Originally Posted by BendtheBar
I don't have those ruled out of the 10-12 lifts, but I wouldn't recommend them until:
A) I trust the lifter.
B) The lifter has built some core strength.
I believe the equation is: Force = Mass x Acceleration. Force to me is the definition of explosiveness.
A fast bar speed simply means that there was a greater acceleration over time. Acceleration times increase when weight decreases. Heavier reps/reps towards failure tend to be more explosive simply because the lifter needs to explode out of the gate to complete a rep.
These are the reps that count the most. According to the Carpinelli meta study, which can be referenced in the writings of Clarence Bass, the last reps are more important, regardless of the training style.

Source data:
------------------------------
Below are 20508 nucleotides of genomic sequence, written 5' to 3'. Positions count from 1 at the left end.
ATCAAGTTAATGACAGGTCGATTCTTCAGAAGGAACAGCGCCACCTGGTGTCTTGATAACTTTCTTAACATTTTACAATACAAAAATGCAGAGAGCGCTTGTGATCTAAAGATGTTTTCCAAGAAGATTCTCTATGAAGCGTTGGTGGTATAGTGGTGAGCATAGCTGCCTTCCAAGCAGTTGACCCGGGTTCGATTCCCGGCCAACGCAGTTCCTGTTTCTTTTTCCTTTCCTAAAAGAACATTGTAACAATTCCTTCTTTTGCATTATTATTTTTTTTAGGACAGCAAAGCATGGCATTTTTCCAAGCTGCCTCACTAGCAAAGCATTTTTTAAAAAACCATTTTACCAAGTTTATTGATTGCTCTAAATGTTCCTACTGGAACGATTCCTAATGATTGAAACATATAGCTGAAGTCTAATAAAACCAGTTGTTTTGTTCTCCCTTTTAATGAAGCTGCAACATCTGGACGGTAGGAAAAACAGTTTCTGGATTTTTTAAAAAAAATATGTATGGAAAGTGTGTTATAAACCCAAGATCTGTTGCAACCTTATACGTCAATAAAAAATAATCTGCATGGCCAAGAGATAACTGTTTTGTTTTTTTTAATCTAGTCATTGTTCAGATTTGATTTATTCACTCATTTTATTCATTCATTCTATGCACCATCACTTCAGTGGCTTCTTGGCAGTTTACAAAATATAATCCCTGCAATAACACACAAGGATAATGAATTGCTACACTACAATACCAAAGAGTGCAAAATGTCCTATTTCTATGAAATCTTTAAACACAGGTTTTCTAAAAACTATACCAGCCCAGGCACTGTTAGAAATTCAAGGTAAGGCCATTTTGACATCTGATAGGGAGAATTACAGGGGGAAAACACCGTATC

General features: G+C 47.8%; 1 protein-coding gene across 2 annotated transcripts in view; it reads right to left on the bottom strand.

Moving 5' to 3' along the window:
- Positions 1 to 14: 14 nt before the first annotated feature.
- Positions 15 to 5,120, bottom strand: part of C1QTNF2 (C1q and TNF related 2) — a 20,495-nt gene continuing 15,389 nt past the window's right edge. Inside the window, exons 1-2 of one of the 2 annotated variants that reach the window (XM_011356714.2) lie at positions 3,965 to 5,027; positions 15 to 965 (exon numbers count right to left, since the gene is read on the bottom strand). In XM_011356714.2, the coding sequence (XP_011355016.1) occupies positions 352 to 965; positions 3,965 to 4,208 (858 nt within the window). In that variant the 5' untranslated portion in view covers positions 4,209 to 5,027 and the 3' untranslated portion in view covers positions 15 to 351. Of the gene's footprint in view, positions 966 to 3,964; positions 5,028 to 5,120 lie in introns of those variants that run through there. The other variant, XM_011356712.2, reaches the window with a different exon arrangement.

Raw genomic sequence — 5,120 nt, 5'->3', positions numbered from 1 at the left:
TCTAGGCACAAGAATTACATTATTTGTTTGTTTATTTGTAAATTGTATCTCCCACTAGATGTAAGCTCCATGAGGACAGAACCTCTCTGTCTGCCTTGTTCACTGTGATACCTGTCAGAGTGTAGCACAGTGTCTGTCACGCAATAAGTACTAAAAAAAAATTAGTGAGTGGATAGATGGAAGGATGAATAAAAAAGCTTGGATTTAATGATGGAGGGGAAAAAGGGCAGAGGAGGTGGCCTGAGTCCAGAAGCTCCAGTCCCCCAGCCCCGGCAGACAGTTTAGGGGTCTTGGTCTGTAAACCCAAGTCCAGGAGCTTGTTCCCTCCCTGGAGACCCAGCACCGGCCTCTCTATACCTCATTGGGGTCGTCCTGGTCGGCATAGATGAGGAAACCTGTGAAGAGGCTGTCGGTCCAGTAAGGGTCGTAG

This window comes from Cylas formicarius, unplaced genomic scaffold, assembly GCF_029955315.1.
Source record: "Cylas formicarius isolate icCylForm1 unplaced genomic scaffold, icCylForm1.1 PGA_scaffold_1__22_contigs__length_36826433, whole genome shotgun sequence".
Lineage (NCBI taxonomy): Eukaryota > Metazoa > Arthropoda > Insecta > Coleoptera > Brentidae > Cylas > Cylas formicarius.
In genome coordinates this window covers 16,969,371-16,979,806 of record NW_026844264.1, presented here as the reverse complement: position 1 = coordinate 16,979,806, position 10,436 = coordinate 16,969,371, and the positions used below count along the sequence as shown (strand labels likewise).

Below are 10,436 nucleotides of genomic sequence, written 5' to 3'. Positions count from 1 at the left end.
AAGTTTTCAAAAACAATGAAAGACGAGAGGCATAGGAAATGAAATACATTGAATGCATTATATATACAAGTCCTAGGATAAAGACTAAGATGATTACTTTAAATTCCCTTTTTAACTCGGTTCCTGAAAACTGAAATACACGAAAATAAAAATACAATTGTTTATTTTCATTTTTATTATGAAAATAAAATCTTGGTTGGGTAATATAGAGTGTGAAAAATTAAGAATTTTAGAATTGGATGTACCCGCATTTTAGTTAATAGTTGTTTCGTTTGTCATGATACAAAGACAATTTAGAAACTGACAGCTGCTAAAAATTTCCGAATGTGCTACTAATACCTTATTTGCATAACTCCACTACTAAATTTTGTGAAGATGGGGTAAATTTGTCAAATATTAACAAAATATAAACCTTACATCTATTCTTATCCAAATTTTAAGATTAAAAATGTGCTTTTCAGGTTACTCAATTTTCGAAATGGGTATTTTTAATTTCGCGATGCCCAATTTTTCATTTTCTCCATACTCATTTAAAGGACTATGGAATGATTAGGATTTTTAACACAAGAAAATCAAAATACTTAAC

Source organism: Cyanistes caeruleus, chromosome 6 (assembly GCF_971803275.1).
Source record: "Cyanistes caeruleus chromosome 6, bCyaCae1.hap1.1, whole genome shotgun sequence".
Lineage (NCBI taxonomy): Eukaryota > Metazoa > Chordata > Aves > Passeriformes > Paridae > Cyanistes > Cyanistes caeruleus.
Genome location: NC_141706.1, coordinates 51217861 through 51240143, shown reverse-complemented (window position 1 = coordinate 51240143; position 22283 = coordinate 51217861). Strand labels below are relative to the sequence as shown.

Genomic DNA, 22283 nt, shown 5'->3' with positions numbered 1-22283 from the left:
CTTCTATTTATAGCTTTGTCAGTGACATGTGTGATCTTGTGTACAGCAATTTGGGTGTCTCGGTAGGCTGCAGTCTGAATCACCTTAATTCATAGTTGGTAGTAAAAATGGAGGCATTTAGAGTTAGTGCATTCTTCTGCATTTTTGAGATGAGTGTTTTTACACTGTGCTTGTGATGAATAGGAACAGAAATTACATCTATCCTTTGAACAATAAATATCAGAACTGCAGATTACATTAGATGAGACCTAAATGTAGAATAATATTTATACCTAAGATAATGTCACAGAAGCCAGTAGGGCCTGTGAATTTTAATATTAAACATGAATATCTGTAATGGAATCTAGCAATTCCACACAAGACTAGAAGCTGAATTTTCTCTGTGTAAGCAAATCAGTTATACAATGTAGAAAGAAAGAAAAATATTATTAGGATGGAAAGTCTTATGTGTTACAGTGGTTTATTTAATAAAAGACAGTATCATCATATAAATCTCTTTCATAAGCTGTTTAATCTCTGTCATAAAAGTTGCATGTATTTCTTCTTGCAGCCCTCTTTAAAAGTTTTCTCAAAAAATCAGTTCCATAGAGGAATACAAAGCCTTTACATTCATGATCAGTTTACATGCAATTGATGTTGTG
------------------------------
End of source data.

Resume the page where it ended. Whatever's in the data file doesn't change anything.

Weight Training With Effort - Many Ways
The only reason I mention this is simple because I believe all heavy forms of lifting to be explosive. I consider the Olympic movements to be complex - moreso then explosive, therefore a beginner should not do them until they have some core and stabilizer strength built up.
all very good points, but instead of worrying about stabalizer strength why not just start light. Also for the trainee with limited time to train the olympic lifts like snatches and clean and jerks work a relatively large amount of the body's muscles in minimal time compared to the typical style of training employed by most trainers